Mantri Venkataswami vs Padda Krishnayya on 21 February, 1893

Madras High Court
Mantri Venkataswami vs Padda Krishnayya on 21 February, 1893
Equivalent citations: (1893) 3 MLJ 169


1. The relief asked for in the plaint is a direction that “the deed of transfer Exhibit A or any other document that may be caused by the court to be written by defendant in the manner the court thinks proper” be registered by him and handed over to plaintiff. There is also a prayer for delivery of possession of the lands the mortgage of which is the subject of the transfer-deed Exhibit A. The lower courts have refused this latter relief but have given plaintiff a decree directing defendant to execute a fresh transfer-deed to plaintiff on the terms of Exhibit A at his own expense and present it for registration and on his part do all that is necessary to get it duly registered.

2. The question is whether plaintiff is entitled to that relief or any other relief in this suit.

3. The first prayer of the plaint, viz., for compulsory registration of the document A clearly cannot be complied with. We agree with the decision of the Calcutta High Court in Edun v. Mahomed Siddik, I. L. R, 9 C, 150 approved of in Kunhimmu v. Viyyathamma, I. L. R, 7 M, 535, that independently of the provision of Section 77 of the Registration Act no suit to compel registration of a document will lie, and dissent from that of the Allahabad High Court in Ram Ghulam v. Chotey Lal, I. L. R, 2 A, 46 which is practically overruled by the case in Bhagwan Singh v. Khuda Bakhsh, I. L. R, 3 A, 397. One fatal objection to such a suit is that the document sought to be registered cannot, except under the special provisions of Section 77, be received in evidence and therefore the court cannot ascertain that there is a document requiring registration. Another objection is that by Section 23 of the Registration Act, subject to the provisions of Sections 24, 25 and 26, no document other than a will shall be accepted’ for registration unless presented for that purpose within four months from the date of execution. Unless; therefore, the decree compelling registration were passed within four months from the date of execution of the document, or at least within the additional four months to which the registrar may extend the time, the decree of the court would be a nullity, for the registering officer could not be compelled to do that which the law forbids him to do.. Moreover, we think that such a suit will not lie upon the general principle that, when a statute creates a right or an obligation and provides a method of enforcing it, that method and not the remedy at common law must be followed.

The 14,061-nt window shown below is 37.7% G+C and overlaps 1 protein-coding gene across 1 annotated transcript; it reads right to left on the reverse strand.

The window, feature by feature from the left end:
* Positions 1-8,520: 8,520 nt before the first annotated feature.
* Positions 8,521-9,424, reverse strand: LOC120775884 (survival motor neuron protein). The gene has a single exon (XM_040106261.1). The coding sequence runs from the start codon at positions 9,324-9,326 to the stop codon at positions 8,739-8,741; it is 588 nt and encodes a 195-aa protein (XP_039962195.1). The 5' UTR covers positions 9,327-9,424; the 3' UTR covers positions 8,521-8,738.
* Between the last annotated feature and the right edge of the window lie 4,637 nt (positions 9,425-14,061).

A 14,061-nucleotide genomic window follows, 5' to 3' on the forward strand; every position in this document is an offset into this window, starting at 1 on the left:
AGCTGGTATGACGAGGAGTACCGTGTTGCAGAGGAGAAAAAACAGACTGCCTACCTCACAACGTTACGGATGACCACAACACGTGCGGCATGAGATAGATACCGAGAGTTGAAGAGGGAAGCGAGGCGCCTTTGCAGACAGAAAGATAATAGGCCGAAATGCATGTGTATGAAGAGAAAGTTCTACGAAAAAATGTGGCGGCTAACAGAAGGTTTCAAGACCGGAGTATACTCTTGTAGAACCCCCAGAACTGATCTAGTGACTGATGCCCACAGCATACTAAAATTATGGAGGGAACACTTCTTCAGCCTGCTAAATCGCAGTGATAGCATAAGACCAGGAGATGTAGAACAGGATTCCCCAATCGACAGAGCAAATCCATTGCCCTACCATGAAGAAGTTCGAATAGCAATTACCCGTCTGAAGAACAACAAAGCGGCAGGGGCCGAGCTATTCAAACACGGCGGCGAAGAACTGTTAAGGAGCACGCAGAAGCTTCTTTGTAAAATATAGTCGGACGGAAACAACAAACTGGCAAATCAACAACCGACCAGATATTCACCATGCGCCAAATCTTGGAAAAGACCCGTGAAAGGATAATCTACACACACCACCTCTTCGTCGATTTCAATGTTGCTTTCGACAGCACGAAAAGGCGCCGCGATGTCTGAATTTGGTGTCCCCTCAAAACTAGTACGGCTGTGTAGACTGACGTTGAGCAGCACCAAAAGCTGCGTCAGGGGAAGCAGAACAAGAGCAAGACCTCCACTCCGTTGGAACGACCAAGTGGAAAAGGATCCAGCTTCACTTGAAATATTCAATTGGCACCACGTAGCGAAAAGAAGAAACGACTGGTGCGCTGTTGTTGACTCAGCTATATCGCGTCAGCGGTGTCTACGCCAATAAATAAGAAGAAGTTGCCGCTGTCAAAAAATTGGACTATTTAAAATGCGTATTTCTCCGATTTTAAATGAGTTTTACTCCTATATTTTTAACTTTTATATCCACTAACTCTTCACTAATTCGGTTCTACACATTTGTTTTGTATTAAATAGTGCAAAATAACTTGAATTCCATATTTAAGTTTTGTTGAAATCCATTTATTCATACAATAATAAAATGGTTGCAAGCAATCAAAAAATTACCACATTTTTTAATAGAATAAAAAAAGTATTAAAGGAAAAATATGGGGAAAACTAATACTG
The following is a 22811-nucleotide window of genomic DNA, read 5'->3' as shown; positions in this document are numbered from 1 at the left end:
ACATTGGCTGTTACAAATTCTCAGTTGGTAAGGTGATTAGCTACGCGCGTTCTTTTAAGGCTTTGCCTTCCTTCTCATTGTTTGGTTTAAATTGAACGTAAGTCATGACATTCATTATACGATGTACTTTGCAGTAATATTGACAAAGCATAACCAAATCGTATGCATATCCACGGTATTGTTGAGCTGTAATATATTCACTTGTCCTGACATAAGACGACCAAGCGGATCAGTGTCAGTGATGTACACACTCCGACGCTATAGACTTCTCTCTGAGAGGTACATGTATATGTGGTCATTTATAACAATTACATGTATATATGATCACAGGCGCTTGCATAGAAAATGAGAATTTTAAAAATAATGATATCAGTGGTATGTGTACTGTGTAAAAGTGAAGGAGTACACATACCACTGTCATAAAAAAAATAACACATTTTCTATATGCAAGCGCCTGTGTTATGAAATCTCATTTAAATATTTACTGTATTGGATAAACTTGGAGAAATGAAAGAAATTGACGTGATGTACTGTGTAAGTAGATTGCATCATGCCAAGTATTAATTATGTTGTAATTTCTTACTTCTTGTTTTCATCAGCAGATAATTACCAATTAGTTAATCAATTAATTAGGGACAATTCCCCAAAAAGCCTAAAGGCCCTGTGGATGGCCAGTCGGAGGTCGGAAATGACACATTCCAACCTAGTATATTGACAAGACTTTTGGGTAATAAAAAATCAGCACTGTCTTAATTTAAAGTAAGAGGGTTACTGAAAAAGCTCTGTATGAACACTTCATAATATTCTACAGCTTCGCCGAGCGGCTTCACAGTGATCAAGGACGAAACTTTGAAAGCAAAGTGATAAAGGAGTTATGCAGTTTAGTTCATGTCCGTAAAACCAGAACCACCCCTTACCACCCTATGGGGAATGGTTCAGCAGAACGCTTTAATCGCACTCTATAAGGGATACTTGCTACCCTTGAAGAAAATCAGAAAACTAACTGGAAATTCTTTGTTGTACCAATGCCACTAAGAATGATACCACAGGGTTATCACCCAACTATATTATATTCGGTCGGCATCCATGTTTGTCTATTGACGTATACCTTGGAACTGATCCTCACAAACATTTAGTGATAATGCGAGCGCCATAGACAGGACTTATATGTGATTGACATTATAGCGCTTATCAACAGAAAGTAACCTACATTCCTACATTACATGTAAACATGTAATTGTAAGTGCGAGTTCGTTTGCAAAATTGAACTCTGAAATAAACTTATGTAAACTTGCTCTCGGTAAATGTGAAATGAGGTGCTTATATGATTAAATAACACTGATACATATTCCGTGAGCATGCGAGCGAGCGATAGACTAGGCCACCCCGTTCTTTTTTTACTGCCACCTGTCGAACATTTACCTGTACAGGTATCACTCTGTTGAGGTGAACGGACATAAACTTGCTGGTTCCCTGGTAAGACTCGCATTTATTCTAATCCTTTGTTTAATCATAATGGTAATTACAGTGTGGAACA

4. The District Judge is in error in supposing that in the present case no action under the Registration Act could have been taken by plaintiff. He seems to have omitted to notice that documents can be presented for registration not only by the executants but also by any person claiming under the document. Plaintiff therefore, who had possession of the document within the time allowed for registration, could have presented it for registration and obtained a summons for defendant’s appearance under Section 86. If defendant had appeared and admitted execution, the document would have been registered. If he had appeared and denied execution registration would have been refused and plaintiff would have been entitled to an enquiry before the registrar under Sections 73 to 76. If defendant did not appear, plaintiff might have proved execution of the document and on such proof would have been entitled to registration. If the registering officer was not satisfied with his evidence of execution and refused to register, an appeal would have lain to the registrar under Section 72. If the decision of the registrar under Section 72 or 76 had been adverse to plaintiff he would have had a remedy by suit under Section 77 of the Act. Plaintiff had therefore a complete remedy under the Act and not having chosen to follow it, has only himself to blame that the efficacy of the document has not been completed by registration.

5. There remains the question whether plaintiff can have a decree such as the lower courts have given him for execution and registration of another document. In our opinion he is entitled to no such relief. The fallacy of the lower courts consists in treating the document Exhibit A as evidencing merely an agreement to transfer the mortgage whereas it purports to be an operative transfer of the mortgage. If it had been merely an agreement to transfer contemplating a future formal deed of transfer it would not have required registration, Section 17 (h). The agreement to transfer the mortgage was so far carried out that the deed of transfer was executed and no suit will lie to compel defendant to do that which he has already done. The only act wanting on his part to complete the contract was to register the deed of transfer and this act, as we have shown, he could only be compelled to do by the proper proceeding under the Registration Act followed by suit under Section 77, if plaintiff failed to obtain his rights by such proceedings.

6. We must reverse the decrees of the courts below and dismiss the suit, but without costs throughout, as it has been found that defendant was not justified in his refusal to register the document.

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